Aidan Ricketts writes in The Conversation (2.9.19) about proposed moves by the Palaszczuk government to outlaw environmental protestors’ use of ‘lock-on devices’ as a means of civil disobedience.
‘In the 30 years I worked as a protest police liaison, one memory in particular stands out. I once attended a protest where a group of women attempted to block a forestry road by lying together with linked arms and legs.
‘The ensuing melee as a group of male police attempted to pull apart the screaming women using pain compliance grips (moves to defeat the resistance of an arrestee, such as hyper-extending their wrist) was a chilling spectacle.
‘“Lock-on devices” – hardware like bicycle locks or handcuffs protesters use to secure themselves in their place of protest – would have provided a safer way of achieving the same result. And this was recently seen last week in Townsville.
‘… As a tool of non-violent civil-disobedience, using “lock-on” devices avoids risking group stand-offs with police, which can end up worse than rugby scrums. These devices certainly cause inconvenience, but it’s difficult to imagine how a person with one or both hands locked into a device could be anything but non-violent.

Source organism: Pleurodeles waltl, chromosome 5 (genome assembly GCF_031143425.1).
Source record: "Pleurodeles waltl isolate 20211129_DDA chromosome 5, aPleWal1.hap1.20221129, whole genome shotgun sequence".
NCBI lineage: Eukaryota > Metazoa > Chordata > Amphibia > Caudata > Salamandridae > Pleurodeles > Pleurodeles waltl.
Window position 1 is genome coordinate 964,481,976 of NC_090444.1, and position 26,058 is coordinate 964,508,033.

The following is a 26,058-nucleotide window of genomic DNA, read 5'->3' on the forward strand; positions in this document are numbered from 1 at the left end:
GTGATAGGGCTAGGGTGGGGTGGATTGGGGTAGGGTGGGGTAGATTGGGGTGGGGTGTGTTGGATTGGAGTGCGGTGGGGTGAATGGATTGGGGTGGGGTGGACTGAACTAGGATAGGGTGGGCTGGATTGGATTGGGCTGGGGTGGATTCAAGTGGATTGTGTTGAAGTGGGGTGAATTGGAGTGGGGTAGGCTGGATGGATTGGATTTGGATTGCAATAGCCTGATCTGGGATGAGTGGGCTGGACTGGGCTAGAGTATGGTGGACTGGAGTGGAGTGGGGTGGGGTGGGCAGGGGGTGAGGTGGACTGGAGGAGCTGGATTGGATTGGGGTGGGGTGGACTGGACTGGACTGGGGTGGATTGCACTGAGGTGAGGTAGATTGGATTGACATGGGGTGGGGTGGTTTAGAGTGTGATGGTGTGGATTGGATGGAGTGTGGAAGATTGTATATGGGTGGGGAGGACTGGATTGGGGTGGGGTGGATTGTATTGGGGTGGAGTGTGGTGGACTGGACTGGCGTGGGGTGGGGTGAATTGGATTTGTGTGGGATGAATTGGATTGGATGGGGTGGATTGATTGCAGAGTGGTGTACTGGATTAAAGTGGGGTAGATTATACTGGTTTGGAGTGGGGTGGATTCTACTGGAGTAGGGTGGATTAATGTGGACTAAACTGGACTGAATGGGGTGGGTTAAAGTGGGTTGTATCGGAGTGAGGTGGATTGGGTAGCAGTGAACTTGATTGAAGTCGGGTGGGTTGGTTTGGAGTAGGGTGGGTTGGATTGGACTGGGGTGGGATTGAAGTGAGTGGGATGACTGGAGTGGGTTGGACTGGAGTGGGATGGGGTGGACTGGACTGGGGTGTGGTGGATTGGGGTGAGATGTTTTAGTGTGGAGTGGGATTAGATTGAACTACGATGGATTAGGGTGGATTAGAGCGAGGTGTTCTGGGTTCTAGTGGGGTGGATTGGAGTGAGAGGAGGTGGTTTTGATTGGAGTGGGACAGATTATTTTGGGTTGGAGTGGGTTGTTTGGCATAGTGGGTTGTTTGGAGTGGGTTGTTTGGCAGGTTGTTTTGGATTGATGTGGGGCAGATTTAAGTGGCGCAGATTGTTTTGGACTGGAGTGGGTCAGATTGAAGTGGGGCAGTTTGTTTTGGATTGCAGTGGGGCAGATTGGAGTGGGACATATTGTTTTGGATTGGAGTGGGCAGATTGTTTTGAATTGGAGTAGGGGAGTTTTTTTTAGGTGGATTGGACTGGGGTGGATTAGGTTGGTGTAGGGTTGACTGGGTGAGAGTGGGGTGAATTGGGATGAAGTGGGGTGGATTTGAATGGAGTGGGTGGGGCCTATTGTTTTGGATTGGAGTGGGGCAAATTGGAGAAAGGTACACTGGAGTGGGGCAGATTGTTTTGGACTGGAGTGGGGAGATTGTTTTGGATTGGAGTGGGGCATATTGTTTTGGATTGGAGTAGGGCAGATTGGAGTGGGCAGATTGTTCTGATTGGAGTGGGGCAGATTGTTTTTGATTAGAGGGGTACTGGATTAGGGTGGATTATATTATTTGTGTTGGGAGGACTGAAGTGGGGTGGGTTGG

‘But the Queensland Premier Annastacia Palaszczuk recently proposed laws to outlaw the possession or use of protest lock-on devices. While no bill has yet been presented, media reports suggest severe penalties will be imposed, including prison terms and large fines.’
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